It should be understood that one of skill in the art may make minor changes and alterations in the design of this invention without removing the resulting device from the scope of the attached claims.
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|US20150184686 *||Dec 12, 2014||Jul 2, 2015||Lock'n Bolt Corporation||Bolt|
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|U.S. Classification||439/362, 439/923, 411/7, 411/353|
|Cooperative Classification||Y10S439/923, H01R13/639|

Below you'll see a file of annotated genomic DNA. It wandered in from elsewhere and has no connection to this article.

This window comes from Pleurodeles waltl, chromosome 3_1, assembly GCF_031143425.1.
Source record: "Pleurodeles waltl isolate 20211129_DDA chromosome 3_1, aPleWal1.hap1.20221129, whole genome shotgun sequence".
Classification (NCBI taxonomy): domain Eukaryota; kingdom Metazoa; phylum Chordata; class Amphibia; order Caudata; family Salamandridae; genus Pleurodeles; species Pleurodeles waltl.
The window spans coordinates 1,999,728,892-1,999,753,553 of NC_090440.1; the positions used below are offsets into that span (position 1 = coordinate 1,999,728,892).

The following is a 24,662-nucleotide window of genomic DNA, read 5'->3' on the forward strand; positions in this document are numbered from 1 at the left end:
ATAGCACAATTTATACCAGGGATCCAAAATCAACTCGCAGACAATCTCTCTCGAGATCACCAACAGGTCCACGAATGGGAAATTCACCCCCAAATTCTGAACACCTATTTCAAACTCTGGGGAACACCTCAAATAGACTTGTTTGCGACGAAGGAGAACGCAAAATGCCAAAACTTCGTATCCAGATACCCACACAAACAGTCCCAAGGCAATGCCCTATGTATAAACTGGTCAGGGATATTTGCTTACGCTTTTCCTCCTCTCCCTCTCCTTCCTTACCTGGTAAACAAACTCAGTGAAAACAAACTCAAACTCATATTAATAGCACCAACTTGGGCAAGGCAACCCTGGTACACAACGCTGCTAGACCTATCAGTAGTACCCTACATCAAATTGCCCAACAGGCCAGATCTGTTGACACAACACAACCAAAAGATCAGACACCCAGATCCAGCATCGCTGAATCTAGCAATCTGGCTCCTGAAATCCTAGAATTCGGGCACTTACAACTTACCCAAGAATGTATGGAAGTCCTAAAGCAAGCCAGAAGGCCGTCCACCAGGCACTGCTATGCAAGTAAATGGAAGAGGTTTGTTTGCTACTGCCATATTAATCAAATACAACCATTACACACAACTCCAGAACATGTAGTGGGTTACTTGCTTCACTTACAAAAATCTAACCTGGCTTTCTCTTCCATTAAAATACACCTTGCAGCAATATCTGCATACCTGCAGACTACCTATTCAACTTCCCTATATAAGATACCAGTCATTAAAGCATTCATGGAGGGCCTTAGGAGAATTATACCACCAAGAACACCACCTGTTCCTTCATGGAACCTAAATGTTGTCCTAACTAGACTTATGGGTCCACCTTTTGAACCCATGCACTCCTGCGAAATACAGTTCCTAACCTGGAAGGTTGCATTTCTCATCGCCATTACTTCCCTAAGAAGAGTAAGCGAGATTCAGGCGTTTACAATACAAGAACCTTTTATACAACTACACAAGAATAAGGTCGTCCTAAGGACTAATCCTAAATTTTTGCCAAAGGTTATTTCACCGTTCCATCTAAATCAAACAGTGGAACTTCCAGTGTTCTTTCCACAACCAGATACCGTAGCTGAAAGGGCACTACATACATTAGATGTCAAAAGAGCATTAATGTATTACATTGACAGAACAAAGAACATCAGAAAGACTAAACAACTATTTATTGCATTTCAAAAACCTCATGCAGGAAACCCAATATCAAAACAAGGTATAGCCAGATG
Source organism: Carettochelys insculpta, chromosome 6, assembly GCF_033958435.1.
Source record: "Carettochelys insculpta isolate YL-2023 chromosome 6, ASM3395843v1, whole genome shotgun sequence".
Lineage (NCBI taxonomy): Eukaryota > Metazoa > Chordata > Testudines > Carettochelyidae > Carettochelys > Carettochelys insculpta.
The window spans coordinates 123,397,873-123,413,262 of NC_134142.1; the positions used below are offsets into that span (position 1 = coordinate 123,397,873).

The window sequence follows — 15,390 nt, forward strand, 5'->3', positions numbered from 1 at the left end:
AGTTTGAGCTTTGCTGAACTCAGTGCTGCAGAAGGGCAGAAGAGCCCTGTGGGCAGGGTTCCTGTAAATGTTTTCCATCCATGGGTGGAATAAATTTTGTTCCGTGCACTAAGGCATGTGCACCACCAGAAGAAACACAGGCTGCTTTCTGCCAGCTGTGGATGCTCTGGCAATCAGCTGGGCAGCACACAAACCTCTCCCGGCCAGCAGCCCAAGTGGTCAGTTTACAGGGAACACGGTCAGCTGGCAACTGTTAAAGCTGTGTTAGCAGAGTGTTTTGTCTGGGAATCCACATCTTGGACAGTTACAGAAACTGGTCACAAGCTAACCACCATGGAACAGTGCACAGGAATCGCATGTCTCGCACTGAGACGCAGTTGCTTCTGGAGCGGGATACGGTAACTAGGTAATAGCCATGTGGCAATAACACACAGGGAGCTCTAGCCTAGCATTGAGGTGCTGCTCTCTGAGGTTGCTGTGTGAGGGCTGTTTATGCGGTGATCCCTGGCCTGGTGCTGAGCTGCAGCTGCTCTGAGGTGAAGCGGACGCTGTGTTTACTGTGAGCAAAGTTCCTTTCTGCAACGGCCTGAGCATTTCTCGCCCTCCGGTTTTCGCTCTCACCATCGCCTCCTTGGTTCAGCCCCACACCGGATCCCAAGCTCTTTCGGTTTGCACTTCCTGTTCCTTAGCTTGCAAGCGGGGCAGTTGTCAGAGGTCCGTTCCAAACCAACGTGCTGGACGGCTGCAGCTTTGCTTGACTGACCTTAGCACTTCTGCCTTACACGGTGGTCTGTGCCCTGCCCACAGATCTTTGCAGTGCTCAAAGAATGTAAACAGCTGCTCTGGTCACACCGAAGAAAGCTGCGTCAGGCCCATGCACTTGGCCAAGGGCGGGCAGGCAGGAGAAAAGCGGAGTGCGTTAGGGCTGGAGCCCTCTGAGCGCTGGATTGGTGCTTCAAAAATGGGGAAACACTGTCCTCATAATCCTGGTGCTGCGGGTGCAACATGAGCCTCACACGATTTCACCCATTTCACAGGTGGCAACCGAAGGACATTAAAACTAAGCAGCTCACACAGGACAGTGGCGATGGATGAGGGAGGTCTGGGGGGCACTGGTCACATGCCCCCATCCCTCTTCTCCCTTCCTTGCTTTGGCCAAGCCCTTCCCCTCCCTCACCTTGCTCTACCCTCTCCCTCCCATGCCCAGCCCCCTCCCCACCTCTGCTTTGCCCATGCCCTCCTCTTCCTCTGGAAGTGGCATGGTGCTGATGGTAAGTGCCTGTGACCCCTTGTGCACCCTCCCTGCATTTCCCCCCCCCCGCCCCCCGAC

|Nov 17, 1999||AS||Assignment|
Owner name: INTERNATIONAL BUSINESS MACHINES, CORP., NEW YORK
Free format text: ASSIGNMENT OF ASSIGNORS INTEREST;ASSIGNORS:FRALEY, JOHN F., II;STANCZYK, BRIAN J.;REEL/FRAME:010397/0811
Effective date: 19991116
|Sep 14, 2005||FPAY||Fee payment|
Year of fee payment: 4
|Jul 17, 2009||FPAY||Fee payment|
Year of fee payment: 8
|Nov 8, 2013||REMI||Maintenance fee reminder mailed|
|Jan 16, 2014||AS||Assignment|
Owner name: TWITTER, INC., CALIFORNIA
Free format text: ASSIGNMENT OF ASSIGNORS INTEREST;ASSIGNOR:INTERNATIONAL BUSINESS MACHINES CORPORATION;REEL/FRAME:032075/0404
Effective date: 20131230
|Feb 27, 2014||SULP||Surcharge for late payment|
Year of fee payment: 11
|Feb 27, 2014||FPAY||Fee payment|
Year of fee payment: 12